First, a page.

It’s hard to say with precision what impact offering citizenship would have on the budget, but the chances are good that it would cost the government money. Half to three-quarters of illegal immigrants pay taxes, according to studies reviewed in a 2007 report by the Congressional Budget Office. And they are relatively inexpensive, compared with Americans of similar incomes. Their children can attend public schools at government expense — putting a burden on state and local budgets. But they are barred from receiving federal benefits like the earned-income tax credit, food stamps and Medicaid. Only their American-born children can get those.
Government revenue might not change much with legalization. Most illegal immigrants who don’t pay taxes probably work in the cash economy — as nannies or gardeners — where tax compliance among citizens is low. Costs, of course, would increase. Once they became citizens, immigrants would be entitled to the same array of government benefits as other Americans. For Social Security and Medicare alone, offering citizenship to illegal immigrants would mean losing a subsidy worth several billion dollars a year in payroll taxes from immigrants who can’t collect benefits in old age.http://www.nytimes.com/2013/02/06/business/immigration-reform-issue-the-effect-on-the-budget.html?ref=immigrationandemigration&_r=0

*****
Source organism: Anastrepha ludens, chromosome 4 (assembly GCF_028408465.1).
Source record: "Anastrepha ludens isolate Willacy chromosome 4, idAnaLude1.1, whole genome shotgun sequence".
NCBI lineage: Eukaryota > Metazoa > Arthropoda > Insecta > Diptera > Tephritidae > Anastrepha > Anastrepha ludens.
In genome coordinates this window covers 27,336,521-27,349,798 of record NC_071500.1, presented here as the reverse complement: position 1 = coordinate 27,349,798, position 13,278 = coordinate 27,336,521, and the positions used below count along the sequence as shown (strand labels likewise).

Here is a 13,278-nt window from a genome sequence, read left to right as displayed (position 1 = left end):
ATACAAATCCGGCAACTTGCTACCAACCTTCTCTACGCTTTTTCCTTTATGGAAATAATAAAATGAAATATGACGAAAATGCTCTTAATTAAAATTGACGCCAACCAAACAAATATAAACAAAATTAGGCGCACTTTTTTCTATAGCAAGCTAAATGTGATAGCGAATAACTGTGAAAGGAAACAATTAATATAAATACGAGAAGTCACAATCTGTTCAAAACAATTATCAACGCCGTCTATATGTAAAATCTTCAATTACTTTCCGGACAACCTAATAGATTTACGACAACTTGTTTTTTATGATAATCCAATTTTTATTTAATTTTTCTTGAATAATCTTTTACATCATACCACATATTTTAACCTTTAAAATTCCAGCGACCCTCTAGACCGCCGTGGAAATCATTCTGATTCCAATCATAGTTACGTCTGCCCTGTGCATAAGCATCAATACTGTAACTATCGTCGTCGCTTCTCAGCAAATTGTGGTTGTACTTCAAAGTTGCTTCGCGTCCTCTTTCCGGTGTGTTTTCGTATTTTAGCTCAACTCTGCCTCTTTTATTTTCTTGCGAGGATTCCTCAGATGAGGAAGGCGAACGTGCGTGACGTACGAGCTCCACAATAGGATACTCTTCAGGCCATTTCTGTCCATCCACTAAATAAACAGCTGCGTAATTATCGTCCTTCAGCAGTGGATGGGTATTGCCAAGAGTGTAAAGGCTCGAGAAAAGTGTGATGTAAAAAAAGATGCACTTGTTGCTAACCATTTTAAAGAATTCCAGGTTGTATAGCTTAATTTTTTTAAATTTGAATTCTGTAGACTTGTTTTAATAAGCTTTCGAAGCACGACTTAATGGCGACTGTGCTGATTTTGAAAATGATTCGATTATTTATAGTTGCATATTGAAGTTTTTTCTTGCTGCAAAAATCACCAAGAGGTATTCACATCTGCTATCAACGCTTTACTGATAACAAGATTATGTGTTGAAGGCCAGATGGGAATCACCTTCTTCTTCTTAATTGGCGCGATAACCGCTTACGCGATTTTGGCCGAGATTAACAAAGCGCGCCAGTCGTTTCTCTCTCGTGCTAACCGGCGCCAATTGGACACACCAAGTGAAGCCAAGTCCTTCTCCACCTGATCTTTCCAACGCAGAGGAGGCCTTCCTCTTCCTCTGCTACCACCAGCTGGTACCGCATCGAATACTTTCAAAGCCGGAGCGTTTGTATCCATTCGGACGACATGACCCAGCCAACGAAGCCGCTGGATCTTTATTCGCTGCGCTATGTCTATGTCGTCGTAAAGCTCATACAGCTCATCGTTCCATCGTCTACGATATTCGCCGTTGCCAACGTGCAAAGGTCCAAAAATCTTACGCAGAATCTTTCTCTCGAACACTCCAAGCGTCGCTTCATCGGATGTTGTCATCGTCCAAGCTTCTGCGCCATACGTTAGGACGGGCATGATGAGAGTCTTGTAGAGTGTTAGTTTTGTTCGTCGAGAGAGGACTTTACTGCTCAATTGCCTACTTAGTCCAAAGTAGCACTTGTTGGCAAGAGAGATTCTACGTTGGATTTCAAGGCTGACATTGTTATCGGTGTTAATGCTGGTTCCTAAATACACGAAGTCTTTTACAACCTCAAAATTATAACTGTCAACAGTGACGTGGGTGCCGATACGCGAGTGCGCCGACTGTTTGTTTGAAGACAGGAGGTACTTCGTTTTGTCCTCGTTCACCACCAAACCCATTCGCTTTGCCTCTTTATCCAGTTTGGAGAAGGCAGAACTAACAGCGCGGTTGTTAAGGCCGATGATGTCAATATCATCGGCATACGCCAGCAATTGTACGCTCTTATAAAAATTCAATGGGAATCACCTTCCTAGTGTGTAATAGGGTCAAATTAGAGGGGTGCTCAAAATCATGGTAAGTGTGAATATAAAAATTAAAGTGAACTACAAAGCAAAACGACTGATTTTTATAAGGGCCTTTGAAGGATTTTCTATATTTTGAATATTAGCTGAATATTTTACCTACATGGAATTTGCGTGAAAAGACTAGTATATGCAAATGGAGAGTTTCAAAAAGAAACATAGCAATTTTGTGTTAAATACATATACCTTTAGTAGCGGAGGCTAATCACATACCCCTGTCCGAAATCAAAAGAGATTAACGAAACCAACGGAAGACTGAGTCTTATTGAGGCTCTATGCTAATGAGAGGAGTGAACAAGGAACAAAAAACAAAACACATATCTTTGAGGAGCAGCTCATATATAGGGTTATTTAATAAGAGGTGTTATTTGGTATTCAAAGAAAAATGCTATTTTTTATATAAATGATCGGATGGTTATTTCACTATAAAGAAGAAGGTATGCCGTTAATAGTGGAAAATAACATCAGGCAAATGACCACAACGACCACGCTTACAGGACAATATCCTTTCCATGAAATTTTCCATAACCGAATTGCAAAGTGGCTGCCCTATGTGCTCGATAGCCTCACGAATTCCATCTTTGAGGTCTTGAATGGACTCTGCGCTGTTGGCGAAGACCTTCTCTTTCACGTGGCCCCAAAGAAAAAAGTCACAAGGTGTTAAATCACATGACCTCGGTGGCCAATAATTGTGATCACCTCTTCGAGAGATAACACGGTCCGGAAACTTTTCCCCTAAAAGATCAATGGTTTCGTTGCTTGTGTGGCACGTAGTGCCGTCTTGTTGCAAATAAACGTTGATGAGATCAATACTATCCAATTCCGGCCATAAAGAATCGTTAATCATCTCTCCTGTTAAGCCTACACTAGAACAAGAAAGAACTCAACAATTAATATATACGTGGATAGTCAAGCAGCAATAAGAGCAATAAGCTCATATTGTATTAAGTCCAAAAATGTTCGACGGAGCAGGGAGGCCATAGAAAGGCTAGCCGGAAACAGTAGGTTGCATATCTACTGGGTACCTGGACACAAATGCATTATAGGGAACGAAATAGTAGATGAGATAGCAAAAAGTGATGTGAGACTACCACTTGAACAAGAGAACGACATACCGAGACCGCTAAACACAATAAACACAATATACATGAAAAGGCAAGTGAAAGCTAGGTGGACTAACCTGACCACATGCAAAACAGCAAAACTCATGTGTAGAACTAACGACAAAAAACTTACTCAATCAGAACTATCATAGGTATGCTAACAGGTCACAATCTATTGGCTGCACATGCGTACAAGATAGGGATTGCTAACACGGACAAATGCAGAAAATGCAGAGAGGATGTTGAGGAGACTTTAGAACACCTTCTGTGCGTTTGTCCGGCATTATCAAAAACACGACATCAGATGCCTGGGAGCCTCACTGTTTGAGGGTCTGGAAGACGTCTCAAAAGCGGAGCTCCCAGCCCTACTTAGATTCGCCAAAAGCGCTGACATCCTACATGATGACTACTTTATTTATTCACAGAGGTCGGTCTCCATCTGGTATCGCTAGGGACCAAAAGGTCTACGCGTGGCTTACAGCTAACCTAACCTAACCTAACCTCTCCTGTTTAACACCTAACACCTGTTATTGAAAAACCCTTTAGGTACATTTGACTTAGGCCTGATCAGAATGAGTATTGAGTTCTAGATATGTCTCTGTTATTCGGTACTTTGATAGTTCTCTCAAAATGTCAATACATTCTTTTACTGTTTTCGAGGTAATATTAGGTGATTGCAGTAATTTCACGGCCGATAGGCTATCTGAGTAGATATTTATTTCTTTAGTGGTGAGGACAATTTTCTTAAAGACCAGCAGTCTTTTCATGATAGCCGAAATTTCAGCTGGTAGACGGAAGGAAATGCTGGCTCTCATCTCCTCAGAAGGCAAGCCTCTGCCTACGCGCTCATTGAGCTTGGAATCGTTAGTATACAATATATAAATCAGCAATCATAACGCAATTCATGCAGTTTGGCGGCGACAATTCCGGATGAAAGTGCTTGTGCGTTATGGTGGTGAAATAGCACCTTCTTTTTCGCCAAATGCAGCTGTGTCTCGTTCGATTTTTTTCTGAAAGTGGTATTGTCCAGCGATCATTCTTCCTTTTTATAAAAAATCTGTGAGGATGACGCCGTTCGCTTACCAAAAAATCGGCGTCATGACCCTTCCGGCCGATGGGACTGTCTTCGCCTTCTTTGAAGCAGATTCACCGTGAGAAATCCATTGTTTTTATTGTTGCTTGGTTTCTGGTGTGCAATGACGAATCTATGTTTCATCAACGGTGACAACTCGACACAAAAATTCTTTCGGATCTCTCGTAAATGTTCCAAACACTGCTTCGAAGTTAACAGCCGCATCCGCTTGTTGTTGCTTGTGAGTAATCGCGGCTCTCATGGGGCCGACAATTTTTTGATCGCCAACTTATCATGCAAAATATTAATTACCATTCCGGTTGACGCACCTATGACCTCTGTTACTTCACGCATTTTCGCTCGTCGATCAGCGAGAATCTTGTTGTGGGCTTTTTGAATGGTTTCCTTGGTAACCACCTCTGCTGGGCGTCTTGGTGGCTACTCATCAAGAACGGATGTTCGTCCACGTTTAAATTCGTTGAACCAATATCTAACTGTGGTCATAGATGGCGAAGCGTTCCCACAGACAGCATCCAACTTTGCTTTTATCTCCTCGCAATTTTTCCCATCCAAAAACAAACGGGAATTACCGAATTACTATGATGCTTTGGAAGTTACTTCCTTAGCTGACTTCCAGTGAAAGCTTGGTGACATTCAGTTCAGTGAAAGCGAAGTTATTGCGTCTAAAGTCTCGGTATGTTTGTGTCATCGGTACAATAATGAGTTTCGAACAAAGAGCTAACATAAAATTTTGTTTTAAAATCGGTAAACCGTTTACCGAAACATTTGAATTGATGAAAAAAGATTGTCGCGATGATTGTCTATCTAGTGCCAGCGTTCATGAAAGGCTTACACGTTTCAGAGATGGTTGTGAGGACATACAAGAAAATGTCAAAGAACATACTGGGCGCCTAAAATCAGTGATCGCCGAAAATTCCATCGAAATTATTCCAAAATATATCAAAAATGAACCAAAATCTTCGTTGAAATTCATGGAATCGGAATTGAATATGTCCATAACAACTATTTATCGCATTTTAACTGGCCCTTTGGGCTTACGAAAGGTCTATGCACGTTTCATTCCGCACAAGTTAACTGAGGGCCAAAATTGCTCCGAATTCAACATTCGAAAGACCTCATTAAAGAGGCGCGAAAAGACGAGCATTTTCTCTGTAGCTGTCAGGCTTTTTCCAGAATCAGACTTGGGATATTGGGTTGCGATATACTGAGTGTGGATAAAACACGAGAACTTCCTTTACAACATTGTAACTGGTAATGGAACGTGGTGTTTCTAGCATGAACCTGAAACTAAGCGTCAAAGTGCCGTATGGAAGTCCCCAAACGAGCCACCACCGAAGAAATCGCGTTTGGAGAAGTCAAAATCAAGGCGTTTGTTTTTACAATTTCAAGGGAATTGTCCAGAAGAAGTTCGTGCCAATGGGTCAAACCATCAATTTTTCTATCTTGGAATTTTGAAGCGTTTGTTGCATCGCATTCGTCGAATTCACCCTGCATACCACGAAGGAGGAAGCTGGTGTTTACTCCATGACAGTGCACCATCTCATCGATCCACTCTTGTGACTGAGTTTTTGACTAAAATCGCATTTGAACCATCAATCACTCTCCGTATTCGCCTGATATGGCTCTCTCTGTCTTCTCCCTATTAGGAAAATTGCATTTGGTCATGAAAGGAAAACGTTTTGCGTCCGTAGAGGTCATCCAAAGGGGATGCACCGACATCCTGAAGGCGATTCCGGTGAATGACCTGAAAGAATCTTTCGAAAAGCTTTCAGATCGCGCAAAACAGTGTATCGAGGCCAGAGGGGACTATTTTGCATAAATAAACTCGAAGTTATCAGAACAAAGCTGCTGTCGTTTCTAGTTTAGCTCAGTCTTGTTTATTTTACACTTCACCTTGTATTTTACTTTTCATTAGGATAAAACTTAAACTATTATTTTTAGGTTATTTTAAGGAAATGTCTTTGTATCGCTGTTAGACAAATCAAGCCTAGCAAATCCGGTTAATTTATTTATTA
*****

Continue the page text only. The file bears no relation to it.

By Eduardo Porter - New York Times
Updated: Tue, Feb 12th 2013 @ 12:20pm EST